Buttons, Buttons, Everywhere......

by Michael Gelinas, Board member- Longmeadow Historical Society- May 2006 Issue

In 1836 a Springfield Armory employee named Cyrus Newell moved from Walnut St. in Springfield to Longmeadow and began to farm. He came with his wife, the former Celina Sessions, and four sons- Samuel, Nelson, Horace, and Charles, ages 14, 12, 10, and 8. Moving from an urban setting at that time to a rural farm one was a reversal of what was becoming the norm–from rural farm to urban factory.  

The story of the Newell family is an excellent example, however, of the quickening  transformation of the economy of the pre-Civil War Northeast. Part of the great changes was the leaving home by the young men from many farm families. Samuel left at age 16. He worked for a year in a store in Wilbraham; he then clerked for various merchants in Hartford, CT. until he was 21. He then worked for a textile manufacturer in Naugatuck CT, part of a booming industrial area. Three years later he went to New York City and worked as a salesman for the India rubber goods store of Ames & Newell.  His younger brother, Nelson who also was linked to Naugatuck had his own manufacturing company.  

Nelson sold his interests, and he and his brother moved back to Longmeadow in 1848, They brought with them knowledge of the new economy that was evolving, as well as investment capital. They associated themselves with Dimond Chandler in his cloth button manufacturing business. Chandler had six employees creating cloth buttons for a primarily regional market.  

But when the Newell brothers came back the pace of mechanization of the textile and clothes making industries was accelerating, creating a growing demand for buttons. The Newells, as part of Dimond Chandler & Co., expanded the business to just under 30 employees. Most of the employees were young women, of marrying age; their prospects of marriage were diminished because the number of men of equivalent ages was declining as they left home for opportunities “out West”. Almost all of the girls lived together in a boarding house where they could be supervised. This was the “Lowell” model that had been employed at the huge mills in Eastern Massachusetts; this was done in part to convince the parents of these young women that they would be safe away from home while earning their own livings and building a dowry to make it easier to find a mate.  

By 1860 the Newell Brothers had bought out Chandler, and were preparing a move to Springfield. The Civil War accelerated this move. In Springfield they could find the experienced labor force to operate more advanced lathes. They built a three-story factory (100 ft. x 30 ft.) at a site that is now the corner of Howard St. and Columbus Ave. The factory had access to water power and transportation facilities for access to a wider market. Besides their own capital, they worked with Daniel Colton, whose family had been Longmeadow residents, for more capital for the expanding business. After a few years, an office building had been erected, and then another factory building, this one four stories high. As well as a full line of cloth-covered buttons and ivory (made from an ivory nut imported by the ton from Central America), the brothers also controlled the Dickinson Hard Rubber Co., which manufactured hard rubber buttons. By 1880 the Newell Brothers Manufacturing Co. had over 500 employees. In 1902 Nelson C. Newell (Samuel had died in 1878 with no male heirs), along with his three sons, created the United Button Co.–a consolidation of their company with the Williston & Knight Co. of Easthampton and the Boston Button Co. The new United Button company now controlled 85% of the covered button output and 40% of the ivory button output of the country.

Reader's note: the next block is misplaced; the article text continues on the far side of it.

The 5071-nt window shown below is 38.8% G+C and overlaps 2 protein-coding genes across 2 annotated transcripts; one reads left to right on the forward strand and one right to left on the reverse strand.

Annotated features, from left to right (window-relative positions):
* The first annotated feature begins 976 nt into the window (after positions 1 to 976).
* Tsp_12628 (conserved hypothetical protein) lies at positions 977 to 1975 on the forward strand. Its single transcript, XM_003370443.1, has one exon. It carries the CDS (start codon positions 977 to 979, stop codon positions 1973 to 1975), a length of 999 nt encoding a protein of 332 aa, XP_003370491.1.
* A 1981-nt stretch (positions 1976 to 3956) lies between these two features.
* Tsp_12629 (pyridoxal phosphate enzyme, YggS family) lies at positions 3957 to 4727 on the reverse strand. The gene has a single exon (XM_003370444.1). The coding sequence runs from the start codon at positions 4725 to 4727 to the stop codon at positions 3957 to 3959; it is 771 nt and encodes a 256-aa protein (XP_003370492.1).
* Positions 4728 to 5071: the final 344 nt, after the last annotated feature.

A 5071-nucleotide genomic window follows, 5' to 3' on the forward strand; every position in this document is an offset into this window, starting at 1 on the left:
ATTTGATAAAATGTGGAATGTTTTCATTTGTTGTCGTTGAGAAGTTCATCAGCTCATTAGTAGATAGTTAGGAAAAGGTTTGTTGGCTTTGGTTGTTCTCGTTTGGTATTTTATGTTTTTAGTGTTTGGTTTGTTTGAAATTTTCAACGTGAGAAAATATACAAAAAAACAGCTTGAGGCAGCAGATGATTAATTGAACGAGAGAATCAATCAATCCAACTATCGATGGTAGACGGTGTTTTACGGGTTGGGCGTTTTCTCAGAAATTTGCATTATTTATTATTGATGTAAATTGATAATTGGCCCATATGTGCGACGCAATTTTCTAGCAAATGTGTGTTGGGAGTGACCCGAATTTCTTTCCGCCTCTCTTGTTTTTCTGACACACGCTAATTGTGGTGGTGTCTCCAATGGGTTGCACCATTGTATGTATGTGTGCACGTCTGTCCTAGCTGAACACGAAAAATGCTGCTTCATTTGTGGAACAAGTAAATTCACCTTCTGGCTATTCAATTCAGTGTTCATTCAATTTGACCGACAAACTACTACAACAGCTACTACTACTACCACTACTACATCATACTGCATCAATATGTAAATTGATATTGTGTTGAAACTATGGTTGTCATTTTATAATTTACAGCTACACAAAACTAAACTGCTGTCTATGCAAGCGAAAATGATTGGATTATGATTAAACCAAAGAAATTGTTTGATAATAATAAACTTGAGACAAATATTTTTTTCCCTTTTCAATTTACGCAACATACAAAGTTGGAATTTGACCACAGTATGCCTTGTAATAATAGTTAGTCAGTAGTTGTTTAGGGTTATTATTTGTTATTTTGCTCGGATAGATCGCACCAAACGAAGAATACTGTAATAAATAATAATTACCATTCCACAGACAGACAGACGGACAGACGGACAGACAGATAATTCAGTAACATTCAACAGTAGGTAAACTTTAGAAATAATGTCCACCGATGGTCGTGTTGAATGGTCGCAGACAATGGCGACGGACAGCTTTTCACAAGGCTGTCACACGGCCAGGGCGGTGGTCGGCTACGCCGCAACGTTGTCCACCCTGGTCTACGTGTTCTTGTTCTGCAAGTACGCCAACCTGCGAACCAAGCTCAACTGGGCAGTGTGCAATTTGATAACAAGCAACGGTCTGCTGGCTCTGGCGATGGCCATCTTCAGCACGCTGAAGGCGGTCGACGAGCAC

Samuel and Nelson also played a role in the development of the famous McKnight neighborhood in Springfield. They had their houses completed in 1872 (testimony to the prosperity of Civil War era Springfield). Nelson’s was at 57 Bowdoin St., and Samuel’s at 69 Bowdoin. A third brother, Horace, who had spent his early adult years in Naugatuck as a teacher, returned during the Civil War and eventually became foreman of the carding (cloth preparation) and shipping departments. He, too, built in the McKnight area, at 59 Buckingham St.  

From a few buttons on Chandler Lane to many many buttons in Springfield, this has been one example of the American economy in the 19th century: from small shop to large factory, from living in a farm village to moving to greater chances of “getting ahead”, from local trading areas to national markets; and a new merchant and manufacturing class who lived in the cities and helped create dynamic infrastructures and public institutions.

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Longmeadow Historical Society

697 Longmeadow Street
Longmeadow, MA 01106
(413) 567-3600

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